Europe’s hot springs: 20 of the best spots for a soak

Europe’s hot springs: 20 of the best spots for a soak

Sliding into a bathtub after a long day is one of life’s little luxuries, but there’s nothing quite like the restorative buzz from a dip in a proper thermal pool. From Iceland’s renowned Blue Lagoon to ancient sulphur streams in the Pyrenees, here’s a rundown of some of Europe’s best hot springs.

People bathing in the hot waters of Blue Lagoon, a geothermal bath resort in Iceland.

Iceland’s Blue Lagoon is one of Europe’s most beloved thermal baths © Roberto La Rosa / Shutterstock

Blue Lagoon, Iceland

The vibe: see it to believe it.

Nestled in rugged lava fields 30 minutes from Reykjavík, this vivid turquoise pool could easily be mistaken for Iceland’s otherworldly natural landscape, but it’s actually a man-made complex fed by mineral-rich water recycled by the nearby Svartsengi geothermal power plant. Tubs of white, silica-rich geothermal mud are available for guests to apply their own face masks.

Thermae Bath Spa, Bath, England

The vibe: romantic British bathing.

The healing waters of Britain’s only thermal spring have been enjoyed by everyone from the Celts to the Saxons since their discovery by legendary British Prince Bladud around 863BC. Tapping the spring that feeds the city’s historic Roman Baths museum, Thermae Bath Spa boasts herbal steam rooms and four thermal baths including an open-air rooftop pool with romantic views of Bath Abbey.

Heviz Lake at night with the on-site spa visible in the background

The thermal waters of Heviz Lake reach a balmy 38°C during summer © andras_csontos / Shutterstock

Heviz Lake, Heviz, Hungary

The vibe: get back to nature.

Dotted with water lilies and surrounded by manicured parks, pretty Heviz boasts the world’s largest biologically active, natural medicinal lake. Its on-site spa complex is convenient for wintertime visits, but with the lake’s natural water temperature hovering at around 38°C during summer, warmer months make for perfect outdoor bathing.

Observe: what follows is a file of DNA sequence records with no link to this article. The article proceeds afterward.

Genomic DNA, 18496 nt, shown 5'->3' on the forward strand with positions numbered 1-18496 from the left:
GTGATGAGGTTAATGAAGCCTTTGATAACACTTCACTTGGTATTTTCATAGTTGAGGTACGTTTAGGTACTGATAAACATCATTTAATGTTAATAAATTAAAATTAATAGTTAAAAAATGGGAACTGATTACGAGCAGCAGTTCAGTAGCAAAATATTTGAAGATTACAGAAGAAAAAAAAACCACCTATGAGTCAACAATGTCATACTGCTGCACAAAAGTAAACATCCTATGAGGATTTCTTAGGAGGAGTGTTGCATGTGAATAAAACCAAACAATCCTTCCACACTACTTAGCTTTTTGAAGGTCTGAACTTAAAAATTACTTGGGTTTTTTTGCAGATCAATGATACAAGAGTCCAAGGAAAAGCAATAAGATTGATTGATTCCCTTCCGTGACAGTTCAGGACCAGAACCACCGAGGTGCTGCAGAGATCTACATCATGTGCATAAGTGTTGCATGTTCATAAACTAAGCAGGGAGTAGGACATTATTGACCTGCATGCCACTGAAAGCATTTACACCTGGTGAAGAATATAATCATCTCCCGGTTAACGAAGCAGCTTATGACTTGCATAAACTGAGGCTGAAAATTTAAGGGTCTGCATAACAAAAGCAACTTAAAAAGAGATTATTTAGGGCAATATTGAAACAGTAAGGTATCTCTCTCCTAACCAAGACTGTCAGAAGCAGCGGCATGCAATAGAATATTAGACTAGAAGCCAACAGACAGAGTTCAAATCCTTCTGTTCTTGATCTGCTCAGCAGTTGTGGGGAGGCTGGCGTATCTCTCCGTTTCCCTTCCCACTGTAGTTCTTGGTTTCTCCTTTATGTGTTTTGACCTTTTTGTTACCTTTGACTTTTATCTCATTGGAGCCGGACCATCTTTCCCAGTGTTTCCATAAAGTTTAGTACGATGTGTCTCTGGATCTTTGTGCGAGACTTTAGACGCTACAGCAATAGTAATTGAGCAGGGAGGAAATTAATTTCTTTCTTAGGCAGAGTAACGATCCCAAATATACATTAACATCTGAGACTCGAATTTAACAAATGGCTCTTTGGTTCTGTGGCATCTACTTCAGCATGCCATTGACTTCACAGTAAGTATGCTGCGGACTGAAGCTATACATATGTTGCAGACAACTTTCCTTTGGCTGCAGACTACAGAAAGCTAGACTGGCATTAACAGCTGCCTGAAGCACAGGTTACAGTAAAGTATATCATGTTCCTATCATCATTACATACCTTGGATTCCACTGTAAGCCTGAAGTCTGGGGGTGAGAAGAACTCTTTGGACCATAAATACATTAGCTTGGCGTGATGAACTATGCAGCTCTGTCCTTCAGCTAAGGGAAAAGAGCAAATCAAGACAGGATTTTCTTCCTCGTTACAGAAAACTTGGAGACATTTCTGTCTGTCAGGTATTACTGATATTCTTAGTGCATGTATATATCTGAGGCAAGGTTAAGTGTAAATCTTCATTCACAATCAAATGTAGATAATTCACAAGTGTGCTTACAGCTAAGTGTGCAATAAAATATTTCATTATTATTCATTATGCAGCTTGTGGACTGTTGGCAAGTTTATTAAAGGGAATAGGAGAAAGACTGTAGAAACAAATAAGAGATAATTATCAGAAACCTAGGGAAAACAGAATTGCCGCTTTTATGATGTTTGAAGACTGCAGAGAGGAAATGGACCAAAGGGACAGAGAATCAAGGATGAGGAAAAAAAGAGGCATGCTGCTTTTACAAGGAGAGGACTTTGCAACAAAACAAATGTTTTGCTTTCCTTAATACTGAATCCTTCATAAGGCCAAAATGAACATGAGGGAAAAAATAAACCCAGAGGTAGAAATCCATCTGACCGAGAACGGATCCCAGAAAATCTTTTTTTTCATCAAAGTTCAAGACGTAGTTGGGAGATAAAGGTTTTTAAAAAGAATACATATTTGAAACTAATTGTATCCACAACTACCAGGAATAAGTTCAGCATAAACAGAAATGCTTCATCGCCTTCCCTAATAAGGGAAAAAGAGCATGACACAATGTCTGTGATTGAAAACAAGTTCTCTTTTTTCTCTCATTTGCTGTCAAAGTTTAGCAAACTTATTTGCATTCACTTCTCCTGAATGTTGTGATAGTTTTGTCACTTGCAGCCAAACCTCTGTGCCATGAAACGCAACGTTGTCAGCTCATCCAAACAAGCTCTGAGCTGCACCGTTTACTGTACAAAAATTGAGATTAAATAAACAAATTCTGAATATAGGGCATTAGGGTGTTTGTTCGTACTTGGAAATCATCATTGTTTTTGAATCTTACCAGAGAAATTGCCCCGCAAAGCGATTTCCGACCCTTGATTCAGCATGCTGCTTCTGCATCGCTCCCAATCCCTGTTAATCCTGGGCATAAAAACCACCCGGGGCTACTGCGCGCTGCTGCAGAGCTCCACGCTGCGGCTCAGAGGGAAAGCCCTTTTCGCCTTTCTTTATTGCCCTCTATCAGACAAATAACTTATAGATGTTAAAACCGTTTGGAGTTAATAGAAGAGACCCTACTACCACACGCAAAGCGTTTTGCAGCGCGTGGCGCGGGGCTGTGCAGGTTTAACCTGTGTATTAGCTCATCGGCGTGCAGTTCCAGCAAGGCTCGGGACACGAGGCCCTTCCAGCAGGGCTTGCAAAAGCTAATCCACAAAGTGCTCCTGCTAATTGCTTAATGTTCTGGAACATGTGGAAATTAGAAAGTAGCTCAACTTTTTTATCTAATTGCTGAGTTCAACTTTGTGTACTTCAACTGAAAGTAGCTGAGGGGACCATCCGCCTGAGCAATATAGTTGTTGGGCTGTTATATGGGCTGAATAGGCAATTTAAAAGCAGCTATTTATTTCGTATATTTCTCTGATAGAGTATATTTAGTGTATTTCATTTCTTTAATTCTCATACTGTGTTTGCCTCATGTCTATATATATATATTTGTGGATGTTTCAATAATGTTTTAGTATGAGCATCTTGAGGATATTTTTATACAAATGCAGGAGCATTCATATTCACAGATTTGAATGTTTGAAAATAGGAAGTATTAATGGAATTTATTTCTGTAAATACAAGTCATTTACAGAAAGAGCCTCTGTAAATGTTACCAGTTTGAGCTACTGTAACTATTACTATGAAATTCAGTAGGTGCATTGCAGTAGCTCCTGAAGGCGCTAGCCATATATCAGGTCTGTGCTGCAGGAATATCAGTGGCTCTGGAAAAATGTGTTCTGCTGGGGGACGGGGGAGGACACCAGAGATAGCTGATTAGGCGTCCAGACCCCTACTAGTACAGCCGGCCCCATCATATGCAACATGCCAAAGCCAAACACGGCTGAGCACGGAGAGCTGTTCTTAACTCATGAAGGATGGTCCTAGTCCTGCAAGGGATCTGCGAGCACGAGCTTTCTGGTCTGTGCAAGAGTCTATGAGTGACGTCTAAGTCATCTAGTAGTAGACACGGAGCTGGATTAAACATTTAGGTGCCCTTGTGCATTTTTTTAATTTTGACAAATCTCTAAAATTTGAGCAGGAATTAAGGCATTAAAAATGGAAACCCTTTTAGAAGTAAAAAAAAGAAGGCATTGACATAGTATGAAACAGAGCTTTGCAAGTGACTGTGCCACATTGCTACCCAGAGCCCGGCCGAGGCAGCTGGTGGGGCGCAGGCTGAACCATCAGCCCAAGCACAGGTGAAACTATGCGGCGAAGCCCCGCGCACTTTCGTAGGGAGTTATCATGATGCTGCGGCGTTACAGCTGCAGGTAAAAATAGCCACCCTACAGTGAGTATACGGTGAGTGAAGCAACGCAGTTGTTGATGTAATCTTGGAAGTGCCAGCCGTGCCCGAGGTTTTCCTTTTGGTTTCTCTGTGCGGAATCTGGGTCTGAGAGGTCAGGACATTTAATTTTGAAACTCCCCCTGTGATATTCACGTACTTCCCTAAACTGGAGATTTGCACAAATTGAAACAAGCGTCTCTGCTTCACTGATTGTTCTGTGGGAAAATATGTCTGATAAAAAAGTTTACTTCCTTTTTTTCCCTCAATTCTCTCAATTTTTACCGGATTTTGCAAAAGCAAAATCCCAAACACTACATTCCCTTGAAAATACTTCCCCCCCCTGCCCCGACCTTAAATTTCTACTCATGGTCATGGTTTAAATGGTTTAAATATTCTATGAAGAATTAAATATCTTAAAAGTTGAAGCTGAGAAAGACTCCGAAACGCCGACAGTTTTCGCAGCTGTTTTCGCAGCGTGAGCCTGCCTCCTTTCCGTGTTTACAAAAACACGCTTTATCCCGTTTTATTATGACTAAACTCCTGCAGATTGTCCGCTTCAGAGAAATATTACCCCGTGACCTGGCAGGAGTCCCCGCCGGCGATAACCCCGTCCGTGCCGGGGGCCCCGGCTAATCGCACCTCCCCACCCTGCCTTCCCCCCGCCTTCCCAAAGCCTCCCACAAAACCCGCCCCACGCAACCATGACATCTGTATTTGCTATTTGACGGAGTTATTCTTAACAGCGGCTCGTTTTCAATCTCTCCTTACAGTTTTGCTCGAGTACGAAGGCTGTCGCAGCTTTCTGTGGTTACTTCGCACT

Bains de Dorres, Pyrenees, France

The vibe: vista excellence.

Offering a relaxing alternative to France’s more serious medicinal bathhouses, this small sulphurous thermal spring, sitting pretty at 1450m in altitude, allows guests to soak at 37-40°C with gorgeous views of the rolling valleys below. Just a stone’s throw from the Spanish border, Bains de Dorres dates back to Roman times.

The outdoor pool at 7132 Therme Vals

7132 Therme Vals is one of Switzerland’s premier thermal spas, drawing bathers from far and wide © 7132 Therme Vals

7132 Therme Vals, Switzerland

The vibe: Alpine chic.

This minimalist spa complex is so trendy that devotees think nothing of the 200km journey from Zürich to bathe in its hydrotherapy pools. Night bathing is offered to guests who bed down at Therme Val’s adjoining hotel, remodelled by the spa’s award-winning Swiss architect, Peter Zumthor.

Palia Kameni, Greece

The vibe: nature’s mud wrap.

The copper-hued springs on this volcanic island in the Santorini caldera are known for their therapeutic sulphuric mud. ‘Old Burnt’ in Greek, Palia Kameni is accessed by boat from Santorini – visitors are required to swim from a moored vessel to reach the main seaside spring. Avoid peak tourist season for the most authentic bathing experience.

Széchenyi Baths teeming with bathers

The popular Széchenyi Baths is one of Budapest’s top attractions © Izabela23 / Shutterstock

Széchenyi Baths, Budapest, Hungary

The vibe: room for everyone.

Known as the City of Spas, many of Budapest’s 16th- and 17th-century Turkish baths are still in use today. With a whopping 18 different pools and a further 10 saunas and steam chambers, the neo-baroque Széchenyi Baths complex in Budapest’s City Park is one of the capital’s top attractions.

Kaiser-Friedrich-Therme, Wiesbaden, Germany

The vibe: lavish country escape.

Having celebrated its 100th anniversary in 2013, the art nouveau Kaiser-Friedrich-Therme complex has bags of old-world charm. Its aquatic healing heritage actually stretches back further still, with the spa built on the site of an old Roman sauna. Alongside its restorative thermal pools, the spa features a Russian steam bath and classic Finnish sauna to boot.

A water fountain in Karlovy Vary

Karlovy Vary’s mineral waters are good for both soaking and sipping © Irina Burmistrova / Shutterstock

Karlovy Vary (Carlsbad), Czech Republic

The vibe: soothing from the inside out.

Discovered by Roman Emperor Charles IV, who founded this west Bohemia spa town in the 14th century, Karlovy Vary’s mineral waters are thought to have external and internal healing properties. Many hotels, such as the Grandhotel Pupp, reportedly the inspiration for Wes Anderson’s Grand Budapest Hotel, operate traditional bathing spas, but it’s possible to drink from the springs at several of the town’s historic colonnade complexes.

Hammam Al Ándalus, Granada, Spain

The vibe: ancient Arabic opulence.

Thought to be the first traditional hammam reopened in Europe after Spain’s Christian rulers closed Andalucía’s Moorish bathhouses in the 16th century, the richly decorated Hammam Al Ándalus offer a truly opulent thermal bathing experience.